Ship the river

Betting for value on the river is the key to being a winning limit hold’em player

In limit hold’em you will rarely call a big bet on the turn and then fold on the river unless of course, you’ve missed your draw. There are times to fold on the turn and it’s usually when you think you’re drawing dead. The last thing a poker player ever wants to do is put money in the pot drawing dead.

There are other occasions when you should fold a draw on the turn. This is where you’ll have to keep track of the pot and find out if it is laying you the right odds to make the call. There are still implied odds to take into account, but these are less of a factor with only one more street to come.

There are some pretty general rules of when to fold on the turn that you can follow:


If you’ve got a draw, but it’s not to the nuts, and you’re faced with two big bets cold then you can consider a fold here. This is a tough spot because the betting is still open and you could face a third and fourth bet before even seeing the river.


If there is a four flush on the board, you’ve got a straight draw and you’re facing a lot of heat then almost definitely release here. The pot would have to be huge for me to continue. To be honest, this is a spot where I probably dump on the flop.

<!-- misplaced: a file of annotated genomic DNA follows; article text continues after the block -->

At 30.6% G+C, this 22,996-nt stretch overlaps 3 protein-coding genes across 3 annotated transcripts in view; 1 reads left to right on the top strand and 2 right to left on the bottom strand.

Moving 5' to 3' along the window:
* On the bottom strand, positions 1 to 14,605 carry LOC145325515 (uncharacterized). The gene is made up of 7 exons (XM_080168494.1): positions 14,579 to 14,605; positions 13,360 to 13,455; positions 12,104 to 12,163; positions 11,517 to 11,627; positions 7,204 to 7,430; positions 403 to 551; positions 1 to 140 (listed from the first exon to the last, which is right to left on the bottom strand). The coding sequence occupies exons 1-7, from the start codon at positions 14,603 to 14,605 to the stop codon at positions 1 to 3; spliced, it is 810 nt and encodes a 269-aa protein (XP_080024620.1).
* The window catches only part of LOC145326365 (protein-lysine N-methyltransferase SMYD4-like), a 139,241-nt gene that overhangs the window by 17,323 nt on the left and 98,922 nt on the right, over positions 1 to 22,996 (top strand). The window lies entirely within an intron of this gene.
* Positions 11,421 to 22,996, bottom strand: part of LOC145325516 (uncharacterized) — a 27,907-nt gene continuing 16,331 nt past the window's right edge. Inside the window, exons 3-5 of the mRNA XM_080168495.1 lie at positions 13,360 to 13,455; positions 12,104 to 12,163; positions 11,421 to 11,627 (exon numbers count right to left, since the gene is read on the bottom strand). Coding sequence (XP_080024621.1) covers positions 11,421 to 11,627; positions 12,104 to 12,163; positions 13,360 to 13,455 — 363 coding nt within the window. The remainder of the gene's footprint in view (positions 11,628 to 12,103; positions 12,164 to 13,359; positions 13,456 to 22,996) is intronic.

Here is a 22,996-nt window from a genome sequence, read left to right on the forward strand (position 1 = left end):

If after a lot of betting on the flop, the board pairs and you’ve got a flush draw this should throw up a red flag. If there was a lot of heat on the flop, then once the board pairs, you could be drawing dead.


If you get check-raised on the turn, a one-pair hand is almost never good. There are exceptions, but most players at this level aren’t sophisticated enough to check-raise bluff. This is the time to release a 2nd or 3rd pair if you don’t think it’s good. Unless you have some sort of two-way draw, you’re paying a hefty price to catch a 5-outer and then of course, you have to hope it’s good.


You should also consider a fold if you’re not sure you’re drawing live.

On the opposite end of the scale if you have a made hand, then be wary of the raise on the flop with a draw-heavy board. Your opponent could be trying to buy a free card.

If you’re out of position and you think you have the best hand, you should bet. Don’t give them the free card.

The check-raise to eliminate the field is a tough play, but if you really think the button will bet, then go for it. If he checks behind you, it’s a disaster. Not only have you given the free card, but you’ll also missed a big bet of value. In position, you’ll bet or raise when the action comes to you. Don’t get tricky now. Make your opponents pay for their draws.


No street is misplayed more often than the river. I don’t want to dismiss pre-flop play, but any monkey can figure that out. It’s river play that separates the winners from the losers. If you want to be a winning player, you’ll have to bet for value. In limit hold’em it’s imperative.

One of the props that used to work with me would complain that he couldn’t beat the game. He didn’t understand what he was doing wrong. His pre-flop play and turn play was excellent, but month after month he found himself barely breaking even. As a favour, I watched him play and noticed that he only bet the river when he was bluffing or when he had an absolute monster.